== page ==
Consider two quotations, the first engraved in modern history and the other a week old, and ask yourself what they have in common:
"This morning I had another talk with the German chancellor, Herr Hitler, and here is the paper which bears his name upon it as well as mine. . . . I believe it is peace for our time."
And then: "I think I'd be able to get along with him. . . . If he says great things about me, I'm gonna say great things about him. I've already said he is really very much of a leader."
The first quotation, of course, is from Neville Chamberlain in September 1938, at the time of the Munich Agreement that sought a peaceful accommodation with Germany, allowing annexation of the Sudetenland in Czechoslovakia. The second, from last week's NBC forum, is Donald Trump's encomium for Russian President Vladimir Putin, who has been attacking the United States and its allies in Ukraine, Syria and cyberspace.
The name given to Chamberlain's policy was "appeasement," and it has come to be seen as one of the catastrophic mistakes of history. But it's easy to understand why accommodation with the German dictator seemed sensible at the time. The nightmare of war was still fresh for the British public. People were worried about jobs. Britain was exhausted and demoralized; Chamberlain judged that his country wasn't ready for another war.
Political analogies are often unfair, especially ones that invoke the overused Munich parallel. But this one is worth considering: The problem with Trump isn't (as some critics have argued) that he's a reckless and potentially genocidal aggressor. No, the danger is that he's precisely what he says he is — a dealmaker who thinks he could craft agreements with despots that could bring peace and security.
Trump seems to see commitments made to smaller states as expendable in the process of making deals with the big guys. When he linked U.S. willingness to defend the Baltic states and other NATO allies to what they pay into the alliance, it was a Chamberlain-esque emphasis on national self-interest, as opposed to sticking your neck out for possibly undeserving little guys.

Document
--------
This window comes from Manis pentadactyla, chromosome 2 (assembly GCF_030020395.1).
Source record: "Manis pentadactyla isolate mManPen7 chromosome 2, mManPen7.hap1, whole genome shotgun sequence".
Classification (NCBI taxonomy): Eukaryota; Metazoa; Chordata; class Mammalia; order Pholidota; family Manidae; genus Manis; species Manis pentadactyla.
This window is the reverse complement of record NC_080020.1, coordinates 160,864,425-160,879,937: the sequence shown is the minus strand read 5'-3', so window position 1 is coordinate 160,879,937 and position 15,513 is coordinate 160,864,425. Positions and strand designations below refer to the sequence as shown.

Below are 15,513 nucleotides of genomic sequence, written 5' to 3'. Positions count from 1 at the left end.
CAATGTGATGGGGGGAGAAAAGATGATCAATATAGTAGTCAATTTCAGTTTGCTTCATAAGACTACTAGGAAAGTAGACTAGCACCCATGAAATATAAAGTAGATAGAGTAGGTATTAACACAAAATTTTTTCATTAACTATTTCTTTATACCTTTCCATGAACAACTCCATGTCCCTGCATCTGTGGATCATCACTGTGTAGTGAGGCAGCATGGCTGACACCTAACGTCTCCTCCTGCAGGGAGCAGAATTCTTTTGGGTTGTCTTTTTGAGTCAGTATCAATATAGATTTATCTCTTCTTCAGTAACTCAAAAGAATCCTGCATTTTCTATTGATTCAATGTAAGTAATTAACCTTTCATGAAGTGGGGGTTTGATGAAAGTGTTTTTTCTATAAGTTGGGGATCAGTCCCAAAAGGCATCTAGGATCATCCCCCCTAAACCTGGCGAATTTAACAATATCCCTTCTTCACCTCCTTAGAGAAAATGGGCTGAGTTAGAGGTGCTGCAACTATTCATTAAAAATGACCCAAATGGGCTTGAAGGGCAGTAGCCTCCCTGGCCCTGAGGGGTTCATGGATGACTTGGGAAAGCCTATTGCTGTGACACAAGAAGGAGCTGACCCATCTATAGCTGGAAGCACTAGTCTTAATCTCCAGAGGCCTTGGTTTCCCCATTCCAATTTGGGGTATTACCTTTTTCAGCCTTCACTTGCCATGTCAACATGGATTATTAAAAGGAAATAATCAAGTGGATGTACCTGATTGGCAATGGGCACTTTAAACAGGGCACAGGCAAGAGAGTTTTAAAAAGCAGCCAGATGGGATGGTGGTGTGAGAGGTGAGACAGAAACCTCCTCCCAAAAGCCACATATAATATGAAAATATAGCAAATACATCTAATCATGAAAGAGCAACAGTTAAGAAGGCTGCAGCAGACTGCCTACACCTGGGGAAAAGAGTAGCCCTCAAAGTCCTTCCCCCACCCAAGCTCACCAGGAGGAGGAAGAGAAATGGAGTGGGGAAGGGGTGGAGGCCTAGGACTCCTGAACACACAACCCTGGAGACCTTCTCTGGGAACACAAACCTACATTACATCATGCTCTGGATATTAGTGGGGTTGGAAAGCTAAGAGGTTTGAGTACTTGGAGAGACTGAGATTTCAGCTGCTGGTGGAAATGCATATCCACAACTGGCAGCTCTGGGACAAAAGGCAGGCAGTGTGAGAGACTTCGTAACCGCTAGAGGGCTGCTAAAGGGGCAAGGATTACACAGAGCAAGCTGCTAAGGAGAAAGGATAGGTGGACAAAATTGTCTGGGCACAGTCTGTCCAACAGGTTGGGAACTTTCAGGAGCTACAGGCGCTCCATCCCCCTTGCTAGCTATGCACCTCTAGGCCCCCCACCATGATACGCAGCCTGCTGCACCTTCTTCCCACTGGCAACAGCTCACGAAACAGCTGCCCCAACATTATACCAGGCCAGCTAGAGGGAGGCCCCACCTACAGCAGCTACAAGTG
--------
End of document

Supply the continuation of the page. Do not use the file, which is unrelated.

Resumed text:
This idea of reaching agreements with Putin's Russia isn't crazy, any more than was Chamberlain's desire to escape war in 1938. And Trump actually deserves credit for raising this issue early in the Republican primary debates. But any such negotiation must be done carefully and unsentimentally, without the mutual self-congratulation that has characterized Trump's comments about Putin. Secretary of State John Kerry is pursuing his own version of a deal with Putin, in the Syria agreement announced Friday night. Kerry has concluded that there's no way to reduce the violence in Syria without working with Moscow. But Kerry has negotiated very cautiously, with the Pentagon looking over his shoulder at each detail before he signs off. He has specified what the Russians will have to deliver, in terms of calm on the battlefield and grounding the Syrian regime's air power, for this deal to work.
When U.S. leaders think about negotiating with Russia, they need to be sure their model is John F. Kennedy in the Cuban Missile Crisis, rather than Chamberlain at Munich. Appeasement happens when other nations are treated as sacrificial pawns, and when the adversary is sentimentalized. These are precisely the areas where Trump's comments have been worrying.
One of the most useful cautions about dealing with Putin's Russia was offered by Hillary Clinton in a memo she sent President Barack Obama in January 2013, just before she left office as secretary of state. In her memoir Hard Choices, she recalled: "In stark terms, I advised the president that difficult days lay ahead and that our relationship with Moscow would likely get worse before it got better. . . . Putin was under the mistaken impression that we needed Russia more than Russia needed us."
Russia has been pushing the envelope of power at all its seams. The United States needs to establish clear limits — by negotiations, where they're possible, and also by showing that it's willing to use military power, if necessary. That's precisely the tightrope that Kerry has been trying to walk — seeking more military leverage against Moscow, even as he negotiates. The test of Kerry's seriousness will be his willingness to walk away from the Syria deal if Russia doesn't deliver.
We're not in Neville Chamberlain territory, not even close. But this is a slippery slope, not just for Trump, but for the United States.
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